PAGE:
The less you know about “Sorry to Bother You” going in, the better. So, please feel free to stop reading this review and head straight to the nearest movie theater showing the feature debut of rapper/director Boots Riley.
However, if you’d like a bit more to go on and/or if you’ve already seen the coming attractions trailer, then it’s probably safe to say the plot involves a broke young black man named Cassius “Cash” Green (Lakeith Stanfield, a.k.a. the indispensably awesome Darius on “Atlanta”) who gets a job at a crappy telemarketing call center and learns from an older black employee (Danny Glover) that the key to success in the job is using a “white voice” on the phone.
And sure, while there’s a measure of sad truth in the statement, it also sounds at first like the kind of potentially lazy gag famously parodied on “The Simpsons” with the stand-up comedy bit, “Black guys drive a car like this, but white guys drive like this!” Yet it’s a sign of Riley’s savvy that his screenplay is careful to note “white voice” doesn’t mean you simply sound white — and, indeed, there are plenty of actual white people in the call center faring just as poorly as Cash.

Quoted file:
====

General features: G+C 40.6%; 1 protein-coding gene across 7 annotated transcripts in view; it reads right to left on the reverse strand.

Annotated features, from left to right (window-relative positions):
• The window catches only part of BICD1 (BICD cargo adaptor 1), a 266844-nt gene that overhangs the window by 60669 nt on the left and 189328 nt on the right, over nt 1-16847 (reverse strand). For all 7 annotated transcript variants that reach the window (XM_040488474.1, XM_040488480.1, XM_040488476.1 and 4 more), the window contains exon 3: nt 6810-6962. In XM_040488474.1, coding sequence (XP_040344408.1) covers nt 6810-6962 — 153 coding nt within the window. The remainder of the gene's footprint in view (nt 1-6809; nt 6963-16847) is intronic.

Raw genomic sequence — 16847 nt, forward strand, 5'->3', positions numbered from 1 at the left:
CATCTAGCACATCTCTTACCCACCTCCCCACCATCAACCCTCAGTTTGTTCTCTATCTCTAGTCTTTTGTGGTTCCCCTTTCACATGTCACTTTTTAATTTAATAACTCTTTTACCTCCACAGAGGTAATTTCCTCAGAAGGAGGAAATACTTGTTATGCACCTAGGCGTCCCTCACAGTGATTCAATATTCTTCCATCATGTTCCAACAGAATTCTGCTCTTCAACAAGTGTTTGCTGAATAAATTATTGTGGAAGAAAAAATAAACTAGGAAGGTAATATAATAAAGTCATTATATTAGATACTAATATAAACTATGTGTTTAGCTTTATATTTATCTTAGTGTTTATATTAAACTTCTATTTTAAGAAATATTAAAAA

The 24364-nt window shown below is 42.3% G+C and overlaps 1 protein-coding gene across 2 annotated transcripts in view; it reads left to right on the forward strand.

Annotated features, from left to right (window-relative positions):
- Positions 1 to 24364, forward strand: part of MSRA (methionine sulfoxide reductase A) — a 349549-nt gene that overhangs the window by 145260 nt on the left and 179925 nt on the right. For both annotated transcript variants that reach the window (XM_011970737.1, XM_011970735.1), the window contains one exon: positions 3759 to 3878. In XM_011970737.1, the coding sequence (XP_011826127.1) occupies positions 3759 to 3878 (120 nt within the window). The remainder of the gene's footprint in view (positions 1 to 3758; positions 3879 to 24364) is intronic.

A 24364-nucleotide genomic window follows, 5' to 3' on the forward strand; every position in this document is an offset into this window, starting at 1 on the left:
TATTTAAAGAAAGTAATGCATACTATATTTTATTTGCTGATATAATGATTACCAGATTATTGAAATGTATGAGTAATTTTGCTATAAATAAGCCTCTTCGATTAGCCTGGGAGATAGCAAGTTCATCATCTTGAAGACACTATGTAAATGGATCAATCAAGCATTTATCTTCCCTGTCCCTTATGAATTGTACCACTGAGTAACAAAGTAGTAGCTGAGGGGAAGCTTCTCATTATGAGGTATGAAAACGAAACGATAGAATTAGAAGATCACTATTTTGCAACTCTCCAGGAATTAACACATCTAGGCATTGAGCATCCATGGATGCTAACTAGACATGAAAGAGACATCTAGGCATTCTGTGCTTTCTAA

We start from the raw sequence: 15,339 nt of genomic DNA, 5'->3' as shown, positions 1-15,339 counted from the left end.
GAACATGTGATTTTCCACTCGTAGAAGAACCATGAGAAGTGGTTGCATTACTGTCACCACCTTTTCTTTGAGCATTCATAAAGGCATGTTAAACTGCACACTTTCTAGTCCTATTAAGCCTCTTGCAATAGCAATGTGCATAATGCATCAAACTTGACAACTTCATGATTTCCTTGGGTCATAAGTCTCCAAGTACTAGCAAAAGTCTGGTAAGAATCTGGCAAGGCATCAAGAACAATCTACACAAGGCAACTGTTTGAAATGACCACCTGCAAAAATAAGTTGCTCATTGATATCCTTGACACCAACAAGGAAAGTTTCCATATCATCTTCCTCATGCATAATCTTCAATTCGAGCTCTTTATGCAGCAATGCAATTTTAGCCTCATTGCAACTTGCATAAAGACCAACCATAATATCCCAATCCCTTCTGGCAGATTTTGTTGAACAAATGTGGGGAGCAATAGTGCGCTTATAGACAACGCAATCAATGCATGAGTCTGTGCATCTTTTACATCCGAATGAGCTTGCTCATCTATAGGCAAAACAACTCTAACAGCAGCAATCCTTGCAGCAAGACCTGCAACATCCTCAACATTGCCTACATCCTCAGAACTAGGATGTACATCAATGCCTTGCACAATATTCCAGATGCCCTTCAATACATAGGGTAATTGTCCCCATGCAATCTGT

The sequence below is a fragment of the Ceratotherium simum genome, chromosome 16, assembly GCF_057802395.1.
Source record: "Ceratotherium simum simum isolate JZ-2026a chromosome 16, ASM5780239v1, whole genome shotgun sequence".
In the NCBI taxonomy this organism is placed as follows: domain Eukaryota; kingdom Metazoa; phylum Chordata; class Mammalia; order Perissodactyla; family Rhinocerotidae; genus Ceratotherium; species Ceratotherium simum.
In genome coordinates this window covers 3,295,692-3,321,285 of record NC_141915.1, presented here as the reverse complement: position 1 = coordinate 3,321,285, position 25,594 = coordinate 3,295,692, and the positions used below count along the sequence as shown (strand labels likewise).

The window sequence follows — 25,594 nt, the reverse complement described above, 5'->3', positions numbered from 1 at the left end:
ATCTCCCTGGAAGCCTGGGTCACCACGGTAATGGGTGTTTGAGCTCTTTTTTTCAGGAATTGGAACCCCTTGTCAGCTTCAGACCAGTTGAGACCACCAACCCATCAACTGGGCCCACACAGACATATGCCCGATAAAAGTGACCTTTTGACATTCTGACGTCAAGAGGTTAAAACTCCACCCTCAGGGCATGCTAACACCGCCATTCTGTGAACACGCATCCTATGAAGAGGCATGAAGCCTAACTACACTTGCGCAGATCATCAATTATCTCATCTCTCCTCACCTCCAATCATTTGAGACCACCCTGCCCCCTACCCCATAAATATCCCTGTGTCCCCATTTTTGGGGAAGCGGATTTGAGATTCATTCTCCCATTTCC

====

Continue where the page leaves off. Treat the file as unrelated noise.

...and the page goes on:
Instead, “white voice” is about the illusion that you don’t have a care in the world, everything’s great, and if people listen to you, they’re gonna win so much they’ll get tired of winning. It’s the voice that hucksters and con men have used throughout history to swindle suckers — and once Cash learns to channel his own inner Trump, he rockets through the corporate ranks until he comes face to face with business tycoon Steve Lift (Armie Hammer, having a blast as the human embodiment of “white voice”).
So, Cash succeeds beyond his wildest dreams and lives happily ever after…right? Well, not exactly, because, as you may have guessed, Riley’s film is all about the complicated illusion of success, what’s lost in the name of winning, what it means to be really good at something inherently evil, and more.
But for all its weighty socioeconomic and political themes, “Sorry to Bother You” isn’t a high-minded, bleeding heart slog. Instead, it’s a gleeful kitchen sink throwback to the satiric, absurdist, wildly inventive indies of the ’80s, ’90s, and early 2000s like “Repo Man”, “Being John Malkovich”, “Bamboozled”, and “Fight Club” combined with a dash of Mike Judge’s 2006 comic (yet eerily prescient) dystopic fantasia, “Idiocracy”.
In other words, Riley clearly isn’t shooting for a four-quadrant crowd pleaser, and even audiences dazzled by his film’s creative energy are likely to notice that some ideas work better than others and the pacing occasionally drags (especially towards the end). Still, the minor flaws aren’t especially bothersome and in a summer (and decade) packed with so many sequels, reboots, and retreads, audiences seeking a cinematic experience as fresh and unpredictable as this are unlikely to be sorry.